1 hour, 32 minutes
R Restricted. Under 17 Requires Accompanying Adult.
for sequences of grisly bloody violence and torture, language and brief nudity.
DVD Features: Closed Caption; Audio commentary with director David Hackl and first assistant director Steve Webb; Audio commentary with producers Oren Koules and Mark Burg and executive producers Peter Block and Jason Constantine; The pendulum trap; The cube trap; The coffin trap; The fatal five; Slicing the Cube: editing the cube trap; Theatrical trailer
Tobin Bell ... Jigsaw / John
Costas Mandylor ... Det. Hoffman
Scott Patterson ... Agent Strahm
Betsy Russell ... Jill
Julie Benz ... Brit
Meagan Good ... Luba
Mark Rolston ... Dan Erickson
Carlo Rota ... Charles
|In this 4th sequel, Saw V,
begins with a bang, killing one of Jigsaw’s victims in one of his
elaborate traps, although there is one major difference. This time, the
victim of the trap does what is required to free himself from the trap, crippling himself, but alive. But the trap doesn’t stop there.
The victim is executed, and the message is made clear - this
isn’t the same Jigsaw killer we’ve been exposed to in previous years since the real Jigsaw (Tobin Bell "Saw") was killed off in Saw III. Saw IV managed to tell a pretty good story despite an absentee villain, but Saw V doesn’t do it quite as well.
The story has Detective Hoffman (Costas
Mandylor "Beowolf"), the only surviving character from the previous films, as a surrogate for Jigsaw. As in the previous films, there's a group of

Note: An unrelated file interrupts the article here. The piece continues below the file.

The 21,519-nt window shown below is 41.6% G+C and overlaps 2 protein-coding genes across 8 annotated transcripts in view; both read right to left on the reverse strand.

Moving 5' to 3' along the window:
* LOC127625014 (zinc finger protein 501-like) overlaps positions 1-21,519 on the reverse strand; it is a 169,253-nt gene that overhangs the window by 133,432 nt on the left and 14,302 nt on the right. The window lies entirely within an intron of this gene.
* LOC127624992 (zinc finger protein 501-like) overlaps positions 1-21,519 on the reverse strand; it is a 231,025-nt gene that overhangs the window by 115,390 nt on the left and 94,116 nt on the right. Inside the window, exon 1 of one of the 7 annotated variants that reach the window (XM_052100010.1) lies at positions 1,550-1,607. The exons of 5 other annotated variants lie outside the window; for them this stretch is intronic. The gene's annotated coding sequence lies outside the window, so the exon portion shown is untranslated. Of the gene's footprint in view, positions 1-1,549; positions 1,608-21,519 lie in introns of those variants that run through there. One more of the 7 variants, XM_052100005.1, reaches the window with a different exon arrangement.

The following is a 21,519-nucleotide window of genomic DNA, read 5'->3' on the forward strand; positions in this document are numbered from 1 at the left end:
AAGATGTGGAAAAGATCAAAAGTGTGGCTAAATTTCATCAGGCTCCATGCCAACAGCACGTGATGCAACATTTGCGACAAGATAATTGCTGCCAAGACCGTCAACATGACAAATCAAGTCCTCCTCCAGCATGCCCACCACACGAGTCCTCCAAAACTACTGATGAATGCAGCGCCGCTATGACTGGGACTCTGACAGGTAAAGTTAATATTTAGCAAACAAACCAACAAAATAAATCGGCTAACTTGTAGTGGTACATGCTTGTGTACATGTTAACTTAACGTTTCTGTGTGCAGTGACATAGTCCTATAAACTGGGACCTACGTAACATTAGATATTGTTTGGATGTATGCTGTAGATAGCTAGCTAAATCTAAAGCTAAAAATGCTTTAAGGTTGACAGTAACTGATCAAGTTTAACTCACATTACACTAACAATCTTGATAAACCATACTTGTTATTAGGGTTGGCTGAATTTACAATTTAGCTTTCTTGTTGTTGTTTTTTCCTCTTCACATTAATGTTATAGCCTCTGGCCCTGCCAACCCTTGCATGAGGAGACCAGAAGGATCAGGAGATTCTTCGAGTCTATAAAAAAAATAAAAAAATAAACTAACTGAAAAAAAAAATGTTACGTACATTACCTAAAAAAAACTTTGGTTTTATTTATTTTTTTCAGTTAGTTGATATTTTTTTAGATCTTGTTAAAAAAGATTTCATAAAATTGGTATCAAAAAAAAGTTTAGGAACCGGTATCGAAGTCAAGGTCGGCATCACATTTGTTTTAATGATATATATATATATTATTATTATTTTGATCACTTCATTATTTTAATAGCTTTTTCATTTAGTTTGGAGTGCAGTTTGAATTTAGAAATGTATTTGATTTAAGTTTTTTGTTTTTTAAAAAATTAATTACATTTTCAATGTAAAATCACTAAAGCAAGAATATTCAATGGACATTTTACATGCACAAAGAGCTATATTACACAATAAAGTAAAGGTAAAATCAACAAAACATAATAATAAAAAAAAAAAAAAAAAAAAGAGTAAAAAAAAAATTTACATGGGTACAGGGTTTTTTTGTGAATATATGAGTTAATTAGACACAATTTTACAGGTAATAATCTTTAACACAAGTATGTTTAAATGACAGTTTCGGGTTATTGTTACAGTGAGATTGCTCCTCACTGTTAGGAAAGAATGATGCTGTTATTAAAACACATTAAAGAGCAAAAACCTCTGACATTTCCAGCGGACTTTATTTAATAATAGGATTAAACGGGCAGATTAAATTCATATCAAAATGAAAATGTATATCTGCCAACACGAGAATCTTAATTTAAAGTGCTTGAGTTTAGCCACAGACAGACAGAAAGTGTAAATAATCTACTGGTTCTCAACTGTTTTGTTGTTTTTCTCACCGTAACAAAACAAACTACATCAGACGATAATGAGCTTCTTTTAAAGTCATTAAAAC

people trapped inside a series of rooms, each with one of Jigsaw’s
traps designed to play off their weaknesses. As the people continue to die inside, outside the police and FBI proceed on a
vigorous search, only this time nobody is searching for the missing people, they're just looking for the missing detective. And Hoffman has to use all his training as a detective to do away with anything or anyone, that might expose him.
It seems like maybe the franchise has run its course, because it seems to be out of decent ideas of where
to go with the story. Between the revisionist history, the disconnected
storylines, and traps that really don’t feel up to the same disturbed
creative level of the previous films, Saw V, directed by a former production designer David Hack, is a
real disappointment. Either that, or maybe it's just a
reminder that the Haloween candy you remember from years gone by was never as good as you thought
it was when you first tasted it.